Saturday, August 29, 2009

Too many mistakes to overcome

Game Date: August 28, 2009
Kansas City @ Seattle
Mariners 6, Royals 3 / Box Score
WP: Hernandez (13-5), LP: Bannister (7-11)
KC Home Runs: Maier (2)
Royals Record: 49-79 / Record in August 9-19

I’d say it’s amazing regarding the number of ways in which the Royals give away runs, and ultimately games, but that wouldn’t be true. It’s pretty much a routine by now. There were numerous instances last night:

In the second inning, with Mike Sweeney on third base with one out, Banny snagged a comebacker—he looked Sweeney back to third, but when Banny threw to first base Sweeney darted for home. You know the result—a headfirst dive by Sweeney that beat Miguel Olivo’s sweeping tag. Olivo was, as is often the case, positioned several feet in front of home plate, giving a lot of the plate to Sweeney and Sweeney took advantage of it.

Our catchers continue to be out of position on plays at home and I can really only think of three reasons for it: (1) They have been taught incorrectly. (2) Lazy habits. (3) They are afraid of taking a big hit. Options one and two are possibilities in this organization—especially since it has happened so many times by multiple catchers. But eventually option number three is going to go running through the minds of your opponents and if that’s the case, you might as well pack it in.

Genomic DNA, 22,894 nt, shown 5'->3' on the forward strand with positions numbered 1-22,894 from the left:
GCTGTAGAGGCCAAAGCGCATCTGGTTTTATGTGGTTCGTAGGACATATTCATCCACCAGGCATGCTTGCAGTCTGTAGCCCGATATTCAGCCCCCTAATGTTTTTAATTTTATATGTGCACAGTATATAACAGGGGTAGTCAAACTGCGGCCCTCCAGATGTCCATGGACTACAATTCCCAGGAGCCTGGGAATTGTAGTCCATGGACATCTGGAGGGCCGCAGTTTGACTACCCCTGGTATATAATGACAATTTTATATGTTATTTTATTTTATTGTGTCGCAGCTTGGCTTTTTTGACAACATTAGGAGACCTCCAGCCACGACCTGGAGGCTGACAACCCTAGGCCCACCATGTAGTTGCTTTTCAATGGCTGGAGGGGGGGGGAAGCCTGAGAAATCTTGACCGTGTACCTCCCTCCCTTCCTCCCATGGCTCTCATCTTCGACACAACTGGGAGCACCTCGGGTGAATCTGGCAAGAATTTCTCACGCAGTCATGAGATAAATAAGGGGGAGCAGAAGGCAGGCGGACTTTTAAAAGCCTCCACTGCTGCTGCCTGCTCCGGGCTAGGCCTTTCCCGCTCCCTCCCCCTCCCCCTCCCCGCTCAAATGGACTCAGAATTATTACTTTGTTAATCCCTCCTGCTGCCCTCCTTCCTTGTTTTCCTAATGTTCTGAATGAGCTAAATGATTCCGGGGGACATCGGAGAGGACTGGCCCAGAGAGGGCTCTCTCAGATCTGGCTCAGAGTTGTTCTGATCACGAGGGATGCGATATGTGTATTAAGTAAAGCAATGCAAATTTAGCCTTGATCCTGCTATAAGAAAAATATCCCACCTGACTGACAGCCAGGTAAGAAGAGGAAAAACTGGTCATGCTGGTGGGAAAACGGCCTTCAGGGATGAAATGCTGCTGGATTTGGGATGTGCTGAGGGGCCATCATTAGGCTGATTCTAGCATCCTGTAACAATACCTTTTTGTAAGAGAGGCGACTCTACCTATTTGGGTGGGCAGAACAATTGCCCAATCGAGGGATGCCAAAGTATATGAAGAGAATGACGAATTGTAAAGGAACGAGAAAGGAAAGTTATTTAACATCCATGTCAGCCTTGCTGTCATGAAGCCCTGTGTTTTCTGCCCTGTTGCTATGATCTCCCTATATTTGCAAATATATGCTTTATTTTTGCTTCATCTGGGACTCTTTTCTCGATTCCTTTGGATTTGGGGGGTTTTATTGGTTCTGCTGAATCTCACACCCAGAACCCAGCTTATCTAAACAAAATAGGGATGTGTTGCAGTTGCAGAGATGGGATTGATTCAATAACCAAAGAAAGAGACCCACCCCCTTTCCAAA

By the way, it was nice to see Sweeney playing hard and contributing again. His interview with Joel Goldberg after the game was pure class—pure Mike Sweeney.

In the third inning, Mitch Maier came to the plate with David DeJesus at second base and no outs. Maier struck out. Billy Butler followed with a ground ball to second that probably would have scored DeJesus if Maier had advanced him to third. Didn’t happen and we lost a run as a result.

You’d like to say that Maier made up for it later with a two-run home run in the fifth, but to me the two plays are mutually exclusive.

In the bottom half of the third, Miguel Olivo let a pitch squirt between his legs, allowing a runner to reach third, who came around to score with two outs when Mark Teahen committed an error, giving Seattle a 3-1 lead. The pitch was first ruled a passed ball and then changed to a wild pitch. It was a horrible correction and should have been called a passed ball, but whatever the case, it set the stage for yet another error, which gave Seattle another run.

Then we had the dropped throw by Billy Butler at first from Alberto Callaspo. And Kyle Farnsworth walking Mike Sweeney with the bases loaded. It’s a game that would have upset a little league manager. Trey Hillman was short with the media after the game—which I sort of understand because he’s frustrated, but at the same time, it’d be nice to see him exhibit his frustration with the proper people.

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